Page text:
Pray tell, what is Umami? Maybe it’s a type or form of edamame, or a new kind of sushi. It could also be a new yoga-inspired clothing line or perhaps it’s the term for “mother” in some country somewhere.
Would you have ever guessed that Umami is one of your five taste senses? You have your sweet, your salty, your bitter, and your sour – and, your Umami. I happened to be listening to a piece on Morning Edition (for those of you unaware, it’s a show on NPR) as I drove into work today where the origin of Umami was explained.
Several thousand years ago, Greek philosopher Democritus came up with the idea that there were only four tastes a person could experience (see above list). And down through the ages, from Plato to Aristotle and other noted scientists, everyone seemed to agree. There couldn’t possibly be more than four. But this is before Democritus (or any other esteemed scientist) could understand or be aware of the power of French cuisine.
In the late 1800’s, Auguste Escoffier was the chef in Paris and he was creating meals that no one could describe as they were a combination of sweet, salty, sour, bitter – everything tasted new (he invented veal stock). People were smacking their lips and paying grotesque sums of money to eat at his restaurant but because scientists couldn’t explain the taste, it wasn’t real. All that loverly taste patrons were experiencing was in their heads.
Here is where I pause in the story because I find this part fascinating: the menu items were real, they were tangible, they were being ingested – but the flavor? Totally unreal. So therefore, it didn’t exist. How would you like to look down at your pot roast after taking a bite and say, “This taste is unreal! I can’t describe it, so therefore I must not be eating it which means I can eat however much I want!” I see the allure…
Anyway, back to the story. At the same time Escoffier was conjuring up unbelievable dishes in Paris, in Japan a chemist named Kikunae Ikeda was discovering a similar notion when eating a bowl of dashi (a seaweed soup). He couldn’t figure out how to describe the taste so he conducted experiments and discovered glutamic acid. Of course, who wants to eat food that sounds as if it’s acidic? Being the ever-so-wise scientist that he was, he decided to rename the taste and call it “umami” which translated is “yummy” in Japanese.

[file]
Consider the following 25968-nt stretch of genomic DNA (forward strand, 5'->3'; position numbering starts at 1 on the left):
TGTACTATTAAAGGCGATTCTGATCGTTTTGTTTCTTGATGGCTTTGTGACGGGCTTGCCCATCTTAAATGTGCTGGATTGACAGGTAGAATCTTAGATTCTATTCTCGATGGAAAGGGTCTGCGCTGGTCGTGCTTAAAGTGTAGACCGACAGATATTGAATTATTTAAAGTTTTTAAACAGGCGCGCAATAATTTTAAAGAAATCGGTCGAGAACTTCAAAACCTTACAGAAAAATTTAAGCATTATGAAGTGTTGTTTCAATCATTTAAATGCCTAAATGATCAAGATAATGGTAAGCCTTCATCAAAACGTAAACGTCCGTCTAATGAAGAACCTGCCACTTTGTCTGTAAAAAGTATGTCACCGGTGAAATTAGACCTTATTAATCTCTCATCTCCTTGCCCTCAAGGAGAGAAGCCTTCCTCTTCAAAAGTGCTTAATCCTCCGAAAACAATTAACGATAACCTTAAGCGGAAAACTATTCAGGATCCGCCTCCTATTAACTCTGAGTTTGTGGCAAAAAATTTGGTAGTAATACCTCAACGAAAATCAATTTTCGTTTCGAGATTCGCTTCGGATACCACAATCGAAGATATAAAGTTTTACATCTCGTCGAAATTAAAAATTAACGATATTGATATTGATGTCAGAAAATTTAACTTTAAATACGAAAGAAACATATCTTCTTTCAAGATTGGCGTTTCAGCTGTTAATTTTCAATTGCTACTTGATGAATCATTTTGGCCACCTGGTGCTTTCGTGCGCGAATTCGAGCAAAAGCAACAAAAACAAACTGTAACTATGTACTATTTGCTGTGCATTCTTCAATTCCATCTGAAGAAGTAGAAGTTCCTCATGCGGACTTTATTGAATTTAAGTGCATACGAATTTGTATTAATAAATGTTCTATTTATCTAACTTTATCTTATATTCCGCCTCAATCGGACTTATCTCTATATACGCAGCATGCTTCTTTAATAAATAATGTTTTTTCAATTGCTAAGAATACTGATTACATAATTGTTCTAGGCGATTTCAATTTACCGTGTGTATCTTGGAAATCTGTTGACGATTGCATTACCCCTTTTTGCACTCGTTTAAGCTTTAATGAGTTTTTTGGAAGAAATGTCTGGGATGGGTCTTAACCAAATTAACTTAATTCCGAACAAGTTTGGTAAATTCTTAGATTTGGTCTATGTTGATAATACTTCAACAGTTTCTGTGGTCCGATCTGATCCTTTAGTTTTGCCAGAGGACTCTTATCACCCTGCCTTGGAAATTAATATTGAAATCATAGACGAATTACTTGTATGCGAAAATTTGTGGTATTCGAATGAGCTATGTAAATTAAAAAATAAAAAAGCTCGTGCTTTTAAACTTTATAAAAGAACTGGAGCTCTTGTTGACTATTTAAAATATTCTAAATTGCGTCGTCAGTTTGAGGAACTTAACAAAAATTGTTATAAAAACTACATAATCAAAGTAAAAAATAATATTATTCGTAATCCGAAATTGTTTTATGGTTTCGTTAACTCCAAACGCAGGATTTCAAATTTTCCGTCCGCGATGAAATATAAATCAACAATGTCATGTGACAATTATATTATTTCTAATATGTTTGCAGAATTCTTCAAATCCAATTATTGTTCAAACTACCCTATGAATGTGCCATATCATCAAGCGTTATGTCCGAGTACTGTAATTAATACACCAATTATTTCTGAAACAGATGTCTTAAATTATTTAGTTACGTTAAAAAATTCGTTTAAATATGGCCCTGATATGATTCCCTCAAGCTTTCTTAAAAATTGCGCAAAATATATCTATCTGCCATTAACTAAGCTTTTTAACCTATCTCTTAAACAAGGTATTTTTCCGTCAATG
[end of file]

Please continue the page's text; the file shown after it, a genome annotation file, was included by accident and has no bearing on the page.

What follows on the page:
Part of this story comes from a book, Proust Was a Neuroscientist, by Jonah Lehrer and I have to go get this now. Besides the brilliant Escoffier, he touches on Proust, Whitman, George Elliott, Cezanne, Igor Stravinsky, Gertrude Stein, and Virginia Wolf, all artists in their own right. And as Morning Edition so eloquently put it:
An artist is busy about his/her work and happens to observe something or sense something about the real world that scientists have not yet noticed, or that scientists say is not true. But because artists are so good at describing what it’s like to experience the world, so intent on delivering the truth of what it feels like to be alive, so intuitive, in each of these eight cases, the artists learn something that the scientists don’t discover until years later.
Art, Jonah reminds us, describes the same world that science does; art just does it by a different route. And sometimes, more often than you would suppose, the artists get there first.
This is what has always attracted to me to artistic endeavors as they are just another way of describing the world around us. And also that we need not be so scientific in discovering new things or testing hypotheses. Just experience! Create! Find your own umami.